Prepare a headless Raspberry Pi from scratch

Our step-by-step guide to prepare a lean yet versatile SD card image based on Raspberry Pi OS Lite.

Prepare a reelyActive SD card image for Raspberry Pi

The TL;DR (Too Long; Didn't Read)

Learn how we at reelyActive prepare a SD card image for a headless Pi.

What will this accomplish?
A clean, lean installation of the latest Raspberry Pi OS Lite build ready to run Node.js programs like our Pareto Anywhere middleware.
Is there an easier way?
Yes, you can simply flash a ready-made disk image to a SD card .
So why would I read this?
To understand and follow the process to create your own SD card image.

Flashing the OS to a SD Card   Step 1 of 5

Download the latest version of Raspberry Pi OS Lite and flash it to an SD card with Etcher.

Why Raspberry Pi OS?
As the default operating system for the Pi (formerly called Raspbian), it is accessible to the broadest audience.
Why Lite?
It includes all the key ingredients for headless operation while keeping the disk image small.
Flashing Raspbian to SD card using Etcher


We'll flash the SD card with Etcher, a friendly open source tool that you can download here.

Download and unzip the latest Raspberry Pi OS Lite Part 1

From the computer with which you intend to flash the SD card :

  1. Browse to
  2. Scroll down to find the Lite version
  3. Download the ZIP or Torrent, as you prefer
  4. Unzip the downloaded file

You should now have a file entitled 20xx-xx-xx-raspios-bullseye-armhf-lite.img on your computer . Let's flash!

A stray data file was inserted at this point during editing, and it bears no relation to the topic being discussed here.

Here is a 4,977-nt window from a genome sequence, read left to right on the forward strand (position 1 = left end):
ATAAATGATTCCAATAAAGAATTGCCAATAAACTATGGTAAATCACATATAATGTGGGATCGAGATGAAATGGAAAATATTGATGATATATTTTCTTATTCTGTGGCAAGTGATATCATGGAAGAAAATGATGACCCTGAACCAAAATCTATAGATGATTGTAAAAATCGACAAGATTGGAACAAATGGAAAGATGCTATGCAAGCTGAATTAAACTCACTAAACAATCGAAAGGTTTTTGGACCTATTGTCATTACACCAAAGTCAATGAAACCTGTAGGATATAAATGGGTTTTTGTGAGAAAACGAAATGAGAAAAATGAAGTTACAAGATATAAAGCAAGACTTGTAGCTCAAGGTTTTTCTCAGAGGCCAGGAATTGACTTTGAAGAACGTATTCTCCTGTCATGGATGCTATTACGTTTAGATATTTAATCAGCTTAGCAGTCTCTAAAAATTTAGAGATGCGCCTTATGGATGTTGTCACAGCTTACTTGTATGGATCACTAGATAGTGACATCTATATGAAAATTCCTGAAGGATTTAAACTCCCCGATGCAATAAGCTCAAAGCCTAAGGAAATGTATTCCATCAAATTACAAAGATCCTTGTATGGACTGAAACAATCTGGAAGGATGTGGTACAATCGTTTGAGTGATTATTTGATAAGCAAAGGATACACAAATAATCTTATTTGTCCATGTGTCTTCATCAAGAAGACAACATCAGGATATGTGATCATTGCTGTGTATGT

Flash the Raspberry Pi OS image to the SD card Part 2

We recommend using micro SD cards from reputable vendors of at least 4GB size.

From the computer with which you intend to flash the SD card :

  1. Insert the SD card (via adapter if required) and observe that it is recognised/mounted by the operating system
  2. Run Etcher (see Prerequisites above) by double-clicking its executable AppImage or desktop icon
  3. In the Etcher interface, select the 20xx-xx-xx-raspios-bullseye-armhf-lite.img file
  4. In the Etcher interface, confirm that the SD card is automatically selected, or select manually
  5. In the Etcher interface, click Flash!     4 mins

Proceed to the next step once the SD card is flashed and verified.

Pre-configuring the OS   Step 2 of 5

Configure Raspberry Pi OS before the first boot on the Pi, ensuring a painless initial connection.

Why more pre-config?
Unless you have a monitor and keyboard for the Pi, good luck with the first connection otherwise!
Why so difficult to connect?
By default SSH is disabled (for security) so even if you can reach the Pi over a network, it will refuse to connect!
Predictable network names and eth0 fallback

Following the flashing of the SD card in the previous step, the computer should automatically mount two partitions: boot and rootfs. We'll make minor changes to each partition as follows.

If the partitions aren't automatically mounted, eject the SD card and then re-insert into the computer .

Enable SSH and predictable network interface names Part 1

Open a terminal and browse to the root of the bootfs partition (ex: cd /media/user/bootfs/), then:

  1. Enable SSH with the command sudo touch ./ssh
  2. Open the file cmdline.txt and append the following to the first line: net.ifnames=0

This will allow us to SSH into the Pi on the first boot, and will use predictable network interface names (ex: eth0, wlan0) which we'll need for Part 3.

Explicitly set a username and password Part 2

As of April 2022, Raspberry Pi OS no longer ships with a default username & password!

From the same terminal in the root of the bootfs partition (ex: /media/user/bootfs/):

  1. Create and open for editing a file called userconf (for example with the command sudo nano userconf)
  2. Paste the following line into the userconf file and save